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I hope I'm missing something that so far doesn't feel so intuitive... I'm trying to export a (scaleable) PDF for print, and am unable to figure out how to flatten the image prior to export so that all colour/effects are incorporated into the file (without raster). I've tried multiple export options (PDF), but it feels like I'm missing a step. Is there a way to 'flatten' the 'group'? And is a scaleable PDF possible via any export option so that the resulting image appears as vector? Thanks in advance.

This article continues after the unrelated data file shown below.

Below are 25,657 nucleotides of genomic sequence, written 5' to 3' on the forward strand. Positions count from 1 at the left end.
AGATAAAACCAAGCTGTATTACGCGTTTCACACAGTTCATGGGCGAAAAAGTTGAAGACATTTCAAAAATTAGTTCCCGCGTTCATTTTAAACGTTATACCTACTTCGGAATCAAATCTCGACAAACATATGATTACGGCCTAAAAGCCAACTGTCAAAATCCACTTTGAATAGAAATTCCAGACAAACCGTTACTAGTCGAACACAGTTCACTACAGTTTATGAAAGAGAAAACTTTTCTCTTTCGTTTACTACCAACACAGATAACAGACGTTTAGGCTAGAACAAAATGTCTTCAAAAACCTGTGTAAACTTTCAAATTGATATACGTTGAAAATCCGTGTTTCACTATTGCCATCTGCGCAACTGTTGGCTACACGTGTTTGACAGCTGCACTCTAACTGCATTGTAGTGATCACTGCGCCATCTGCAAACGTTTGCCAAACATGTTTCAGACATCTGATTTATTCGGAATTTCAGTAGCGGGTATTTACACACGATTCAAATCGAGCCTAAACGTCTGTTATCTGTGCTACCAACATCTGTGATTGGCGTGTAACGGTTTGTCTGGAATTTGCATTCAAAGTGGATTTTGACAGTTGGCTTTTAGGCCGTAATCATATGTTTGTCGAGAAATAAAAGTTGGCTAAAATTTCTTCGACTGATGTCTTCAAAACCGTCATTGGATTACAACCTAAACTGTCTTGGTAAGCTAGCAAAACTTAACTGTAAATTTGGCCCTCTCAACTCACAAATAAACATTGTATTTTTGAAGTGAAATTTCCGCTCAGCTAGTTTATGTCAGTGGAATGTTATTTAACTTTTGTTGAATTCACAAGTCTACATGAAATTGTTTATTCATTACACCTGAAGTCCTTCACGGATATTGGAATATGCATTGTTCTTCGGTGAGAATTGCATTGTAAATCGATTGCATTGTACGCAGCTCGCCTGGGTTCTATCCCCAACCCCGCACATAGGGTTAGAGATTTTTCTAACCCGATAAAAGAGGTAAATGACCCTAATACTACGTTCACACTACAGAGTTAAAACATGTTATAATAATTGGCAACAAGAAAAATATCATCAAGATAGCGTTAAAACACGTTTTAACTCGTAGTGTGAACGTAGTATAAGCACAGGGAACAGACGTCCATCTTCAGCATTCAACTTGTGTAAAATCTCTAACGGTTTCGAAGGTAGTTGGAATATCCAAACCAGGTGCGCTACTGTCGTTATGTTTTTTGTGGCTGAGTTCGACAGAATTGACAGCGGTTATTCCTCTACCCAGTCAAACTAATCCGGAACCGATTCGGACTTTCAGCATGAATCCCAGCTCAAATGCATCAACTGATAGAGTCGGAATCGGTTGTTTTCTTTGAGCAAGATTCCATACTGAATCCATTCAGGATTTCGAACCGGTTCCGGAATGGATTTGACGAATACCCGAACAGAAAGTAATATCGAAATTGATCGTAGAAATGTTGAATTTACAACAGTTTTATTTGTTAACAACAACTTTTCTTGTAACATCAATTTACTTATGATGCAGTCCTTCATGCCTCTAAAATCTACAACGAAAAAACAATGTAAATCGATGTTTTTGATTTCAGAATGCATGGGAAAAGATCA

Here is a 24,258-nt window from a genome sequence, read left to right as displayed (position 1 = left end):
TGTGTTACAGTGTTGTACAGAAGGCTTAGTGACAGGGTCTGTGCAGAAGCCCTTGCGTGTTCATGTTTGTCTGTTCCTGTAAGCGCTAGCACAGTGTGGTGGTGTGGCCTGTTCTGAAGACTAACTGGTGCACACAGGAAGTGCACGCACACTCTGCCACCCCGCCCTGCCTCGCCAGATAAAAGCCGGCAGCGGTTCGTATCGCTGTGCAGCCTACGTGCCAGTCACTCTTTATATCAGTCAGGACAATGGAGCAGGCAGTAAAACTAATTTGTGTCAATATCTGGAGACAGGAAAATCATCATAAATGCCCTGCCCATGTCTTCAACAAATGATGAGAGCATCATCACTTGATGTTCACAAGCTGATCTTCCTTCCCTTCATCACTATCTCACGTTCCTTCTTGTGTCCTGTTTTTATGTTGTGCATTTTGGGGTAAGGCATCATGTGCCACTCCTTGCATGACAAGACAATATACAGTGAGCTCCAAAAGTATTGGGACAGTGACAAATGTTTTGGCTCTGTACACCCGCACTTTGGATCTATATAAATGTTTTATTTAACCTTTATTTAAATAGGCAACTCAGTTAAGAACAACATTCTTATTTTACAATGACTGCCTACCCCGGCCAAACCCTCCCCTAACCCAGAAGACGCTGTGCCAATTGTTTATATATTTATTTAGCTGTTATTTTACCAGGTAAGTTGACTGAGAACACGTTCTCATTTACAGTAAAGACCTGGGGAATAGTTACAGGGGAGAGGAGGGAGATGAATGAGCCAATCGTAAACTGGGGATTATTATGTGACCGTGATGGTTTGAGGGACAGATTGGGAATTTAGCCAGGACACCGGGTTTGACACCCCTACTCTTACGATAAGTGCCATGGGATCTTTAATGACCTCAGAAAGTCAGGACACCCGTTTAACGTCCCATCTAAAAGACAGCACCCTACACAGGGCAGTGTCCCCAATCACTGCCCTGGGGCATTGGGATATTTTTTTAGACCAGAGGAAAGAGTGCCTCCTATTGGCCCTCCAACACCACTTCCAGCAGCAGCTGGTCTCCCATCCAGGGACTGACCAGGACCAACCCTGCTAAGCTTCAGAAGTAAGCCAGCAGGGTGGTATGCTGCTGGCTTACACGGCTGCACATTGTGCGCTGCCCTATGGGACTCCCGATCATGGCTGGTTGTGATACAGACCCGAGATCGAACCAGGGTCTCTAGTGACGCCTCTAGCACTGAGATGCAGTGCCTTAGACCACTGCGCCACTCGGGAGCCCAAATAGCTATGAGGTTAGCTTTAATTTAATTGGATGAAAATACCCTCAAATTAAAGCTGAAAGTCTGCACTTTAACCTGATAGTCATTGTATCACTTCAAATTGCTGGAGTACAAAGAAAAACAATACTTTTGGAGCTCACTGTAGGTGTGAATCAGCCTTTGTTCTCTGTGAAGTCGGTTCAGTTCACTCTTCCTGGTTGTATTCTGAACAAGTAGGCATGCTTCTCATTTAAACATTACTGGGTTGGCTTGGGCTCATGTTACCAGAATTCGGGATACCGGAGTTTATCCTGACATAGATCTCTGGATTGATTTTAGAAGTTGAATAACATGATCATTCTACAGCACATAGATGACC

I have seen this topic come up a lot on these forums and in social media and I was just curious what kind of workflow people are using that would make working on multiple platforms beneficial. I first started using graphic apps like PageMaker, Freehand, and Photoshop in 1995 when the difference between Mac and PC probably hit it’s lowest point ever with the introduction of Windows 95. At the time it would have not been logical to develop for only one of those platforms given how little difference there was between the two of them. Being cross platform was helpful to me at the time since our graphics department at school was all Macs and the computers at my house were always PCs. Today my set up is nothing like it was in 1995. Nearly all my workflow (outside of a few Adobe apps) are all Mac based. This has to do with the fact that programs that focus on platform specific features, I feel, generally end up being better then their cross platform competitors. Here is a quick scan through my application folder: the Omnigroup apps, Transmit, Sketch, iDraw, Bento, iBooks, iBook Author, Billings, Pixelmator, Automator, HoudahSpot, Tembo, iWork, iLife, etc. If someone were to give me a PC to work on I don’t know what I would do since 80% of my workflow is not available on Windows. Adobe, on the other hand, appears to be attempting to be about as cross platform as possible. Just a couple of days ago I read an article that said they will be supporting Chrome OS in addition to Mac, Windows, iOS, (eventually) Android, and no doubt others. If you feel that being cross platform is “the right way to do things” then it seems like your ideal set up is already available today. Yes, Adobe costs more but if they are paying all their developers to support all these platforms then it needs to cost more. Since I don’t really use other platforms (meaning non Apple platforms) I don’t see why I need to have to pay for my software to be developed on those platforms any more. Personally I don’t see the value in being cross platform at all these days. From my point of view it is a dated concept that once made sense but a sea change has occurred over the decades since then. I have been waiting for 6 or 7 years for someone to take full advantage of features on the Mac with pro apps and that is finally starting to happen over the last couple of years. A windows port (or Linux, Android, etc) would force the developers to strip out most of the greatness that makes Affinity Designer Affinity Designer. Their product line without the foundation that it is built on would end up being a totally different product, one that is crippled. This then begs the question why don’t they just make a product that is Windows only? This is exactly what Serif is already doing. If any other platform makes logical sense to port Affinity to I think it would be iOS. Since Mac and iOS share so much of the same code base it seems most of the work would be in creating an interface for a touch screen which would seem manageable to me (ok, I’m not a developer so I probably shouldn’t say that with absolute certainty.) Also when you consider that as Affinity focuses on developing for the Mac iOS will at the same time continue to become more mature. Maybe all the Mac features are currently not available in iOS 8 but what about when it reaches iOS 10 or 11? I don’t mean for this post to sound pro-apple and anti-windows. I am just stating that for this product line it makes more sense for it to be single platform. Even if Microsoft succeeds in remedying the problem that is Windows 8 and Windows 10 comes out and it is a wonderful release I still don’t think that gives justification to support it’s development necessarily. Windows has a different foundation so it makes more sense for someone to develop a product that tries to take full advantage of the technologies that it provides from scratch. Another issue to deal with is that MS is so hit and miss regarding their OS releases. If Windows 10 is a success but Windows 11 flops (like Vista and WIndows 8) that is going to make developing for this platform difficult. Apple has generally had a proven track record with OS releases so Serif is basing their product line on a platform that will continue to improve and not get worse. Again if you have rational for what a cross platform solution would offer that an Apple based platform does not I would like to know what the rational is. We have seen a lot of companies become very successful by staying limited in focus so the argument for adoption of broader platform support would have to go up against a long list of arguments against it.